Adeje council’s music therapy project for special needs persons
The Adeje Council has presented a music therapy project, ‘Timba’, for special needs individuals. With the municipal School of Music and the Los Olivos centre for functional diversity, under councillors Carmen Rosa González Cabrera and Carmen Lucía Rodríguez respectively, the programme will b open to anyone in Adeje who is special needs, with the main aim being to bring music to the whole population. “This is a programme to use music as physical, psychological and social tool in improving the lives of individuals”, said Carmen Rosa González.
“Music as therapy is not just an idealistic notion in the search for ‘curative power”, said Carmen Lucia Rodríguez. “The therapeutic effects of music are the results of professional methods that are properly applied”.
Those interested in signing up for classes can do so through the Adeje School of Music, with classes in the mornings and afternoons on offer. It is thought the morning hours would suit adults with some form of special needs and the afternoon sessions might be better suited to people with functional diversity who are attending regular educational centres in the mornings.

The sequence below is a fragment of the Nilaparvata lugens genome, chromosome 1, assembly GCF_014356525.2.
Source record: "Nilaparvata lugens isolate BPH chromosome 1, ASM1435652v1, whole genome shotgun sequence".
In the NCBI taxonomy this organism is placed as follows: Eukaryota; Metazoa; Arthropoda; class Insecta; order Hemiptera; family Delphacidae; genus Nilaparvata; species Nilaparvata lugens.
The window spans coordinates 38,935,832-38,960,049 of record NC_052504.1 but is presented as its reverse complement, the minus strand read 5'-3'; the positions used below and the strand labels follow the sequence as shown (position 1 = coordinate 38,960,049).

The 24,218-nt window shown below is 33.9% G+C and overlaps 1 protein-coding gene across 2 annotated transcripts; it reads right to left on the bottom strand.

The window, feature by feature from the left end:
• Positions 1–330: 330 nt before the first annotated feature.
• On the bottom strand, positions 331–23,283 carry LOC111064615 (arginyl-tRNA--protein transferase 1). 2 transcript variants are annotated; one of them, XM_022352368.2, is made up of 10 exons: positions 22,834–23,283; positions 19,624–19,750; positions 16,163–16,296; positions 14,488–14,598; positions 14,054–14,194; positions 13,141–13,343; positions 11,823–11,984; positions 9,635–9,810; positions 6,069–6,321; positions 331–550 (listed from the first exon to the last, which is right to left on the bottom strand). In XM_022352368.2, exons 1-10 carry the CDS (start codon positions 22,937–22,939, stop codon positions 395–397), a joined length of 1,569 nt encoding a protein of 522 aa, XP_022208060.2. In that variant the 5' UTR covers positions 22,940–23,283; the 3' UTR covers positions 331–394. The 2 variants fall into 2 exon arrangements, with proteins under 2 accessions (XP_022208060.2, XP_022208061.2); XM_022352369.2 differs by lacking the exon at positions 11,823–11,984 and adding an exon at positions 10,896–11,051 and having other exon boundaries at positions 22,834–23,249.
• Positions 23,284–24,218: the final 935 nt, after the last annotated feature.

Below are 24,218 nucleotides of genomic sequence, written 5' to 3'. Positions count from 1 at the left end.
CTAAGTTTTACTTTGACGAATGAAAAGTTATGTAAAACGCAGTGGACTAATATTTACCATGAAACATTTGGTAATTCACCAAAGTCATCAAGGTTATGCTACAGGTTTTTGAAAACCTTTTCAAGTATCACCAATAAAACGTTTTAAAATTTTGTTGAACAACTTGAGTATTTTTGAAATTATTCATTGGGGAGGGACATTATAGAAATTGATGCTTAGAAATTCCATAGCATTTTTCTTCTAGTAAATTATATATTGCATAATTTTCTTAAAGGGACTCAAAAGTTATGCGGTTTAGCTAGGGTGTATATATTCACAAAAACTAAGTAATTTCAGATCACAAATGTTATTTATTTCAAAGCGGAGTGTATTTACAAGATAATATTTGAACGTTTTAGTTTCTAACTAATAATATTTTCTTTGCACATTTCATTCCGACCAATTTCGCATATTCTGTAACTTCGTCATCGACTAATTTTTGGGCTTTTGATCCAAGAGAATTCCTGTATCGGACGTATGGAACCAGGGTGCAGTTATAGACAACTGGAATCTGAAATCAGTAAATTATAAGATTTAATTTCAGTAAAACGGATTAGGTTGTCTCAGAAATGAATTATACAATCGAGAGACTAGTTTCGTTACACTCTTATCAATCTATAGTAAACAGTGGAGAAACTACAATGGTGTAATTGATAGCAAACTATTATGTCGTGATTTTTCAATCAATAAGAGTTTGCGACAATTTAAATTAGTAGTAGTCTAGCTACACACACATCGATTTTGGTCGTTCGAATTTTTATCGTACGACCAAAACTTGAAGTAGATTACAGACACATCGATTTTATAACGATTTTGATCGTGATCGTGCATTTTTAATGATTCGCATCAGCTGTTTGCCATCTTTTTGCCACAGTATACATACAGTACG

Among the aims will be the “improvement of communication through music, listening, dancing or playing, transmitting feelings and ideas, improving interpersonal relationships and self-awareness, explained Carmen Lucia Rodríguez. The teachers will focus on multi-sensory stimulation, self-expression, helping to develop intellectual capacity, improve cognitive abilities and psychomotor functions such as spatial perception, motor skills and co-ordination.
The project has already completed a pilot phase in the Los Olivos centre with a high level of satisfaction reported from students and teachers. “Now we want to take it a step further and open the programme to everyone so we need the School of Music to come on board, as here we have the installation and the teaching staff who are able to become involved in the project”, said the councillor.
Carmen Rosa González added that “attention to those with special needs if part of the protocol of the School of Music. Currently we have a dozen students who have some form of disability and we are interested in opening the school’s doors to many more people in particular to what is, in some ways, a ‘vulnerable’ section of our society. The school is 100% behind the project”: